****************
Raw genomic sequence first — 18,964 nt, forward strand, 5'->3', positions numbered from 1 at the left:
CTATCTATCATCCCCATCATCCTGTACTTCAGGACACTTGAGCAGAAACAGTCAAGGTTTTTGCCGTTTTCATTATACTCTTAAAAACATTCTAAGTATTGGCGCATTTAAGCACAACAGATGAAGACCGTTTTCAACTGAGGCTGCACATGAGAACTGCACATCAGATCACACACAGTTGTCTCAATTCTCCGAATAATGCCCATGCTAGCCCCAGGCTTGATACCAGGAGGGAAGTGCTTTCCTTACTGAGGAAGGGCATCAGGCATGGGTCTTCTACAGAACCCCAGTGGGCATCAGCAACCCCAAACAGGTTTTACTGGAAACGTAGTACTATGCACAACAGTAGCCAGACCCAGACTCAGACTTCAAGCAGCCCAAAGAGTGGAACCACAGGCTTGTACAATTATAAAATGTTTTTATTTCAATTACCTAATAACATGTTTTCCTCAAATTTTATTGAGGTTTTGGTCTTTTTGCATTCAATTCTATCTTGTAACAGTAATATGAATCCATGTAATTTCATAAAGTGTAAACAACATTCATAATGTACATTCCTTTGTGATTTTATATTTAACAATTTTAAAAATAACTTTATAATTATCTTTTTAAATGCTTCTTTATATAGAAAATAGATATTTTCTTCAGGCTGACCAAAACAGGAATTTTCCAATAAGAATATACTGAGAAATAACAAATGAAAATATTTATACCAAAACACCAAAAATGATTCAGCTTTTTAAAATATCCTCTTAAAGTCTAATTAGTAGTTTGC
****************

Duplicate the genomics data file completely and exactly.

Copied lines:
Raw genomic sequence first — 18,964 nt, forward strand, 5'->3', positions numbered from 1 at the left:
CTATCTATCATCCCCATCATCCTGTACTTCAGGACACTTGAGCAGAAACAGTCAAGGTTTTTGCCGTTTTCATTATACTCTTAAAAACATTCTAAGTATTGGCGCATTTAAGCACAACAGATGAAGACCGTTTTCAACTGAGGCTGCACATGAGAACTGCACATCAGATCACACACAGTTGTCTCAATTCTCCGAATAATGCCCATGCTAGCCCCAGGCTTGATACCAGGAGGGAAGTGCTTTCCTTACTGAGGAAGGGCATCAGGCATGGGTCTTCTACAGAACCCCAGTGGGCATCAGCAACCCCAAACAGGTTTTACTGGAAACGTAGTACTATGCACAACAGTAGCCAGACCCAGACTCAGACTTCAAGCAGCCCAAAGAGTGGAACCACAGGCTTGTACAATTATAAAATGTTTTTATTTCAATTACCTAATAACATGTTTTCCTCAAATTTTATTGAGGTTTTGGTCTTTTTGCATTCAATTCTATCTTGTAACAGTAATATGAATCCATGTAATTTCATAAAGTGTAAACAACATTCATAATGTACATTCCTTTGTGATTTTATATTTAACAATTTTAAAAATAACTTTATAATTATCTTTTTAAATGCTTCTTTATATAGAAAATAGATATTTTCTTCAGGCTGACCAAAACAGGAATTTTCCAATAAGAATATACTGAGAAATAACAAATGAAAATATTTATACCAAAACACCAAAAATGATTCAGCTTTTTAAAATATCCTCTTAAAGTCTAATTAGTAGTTTGC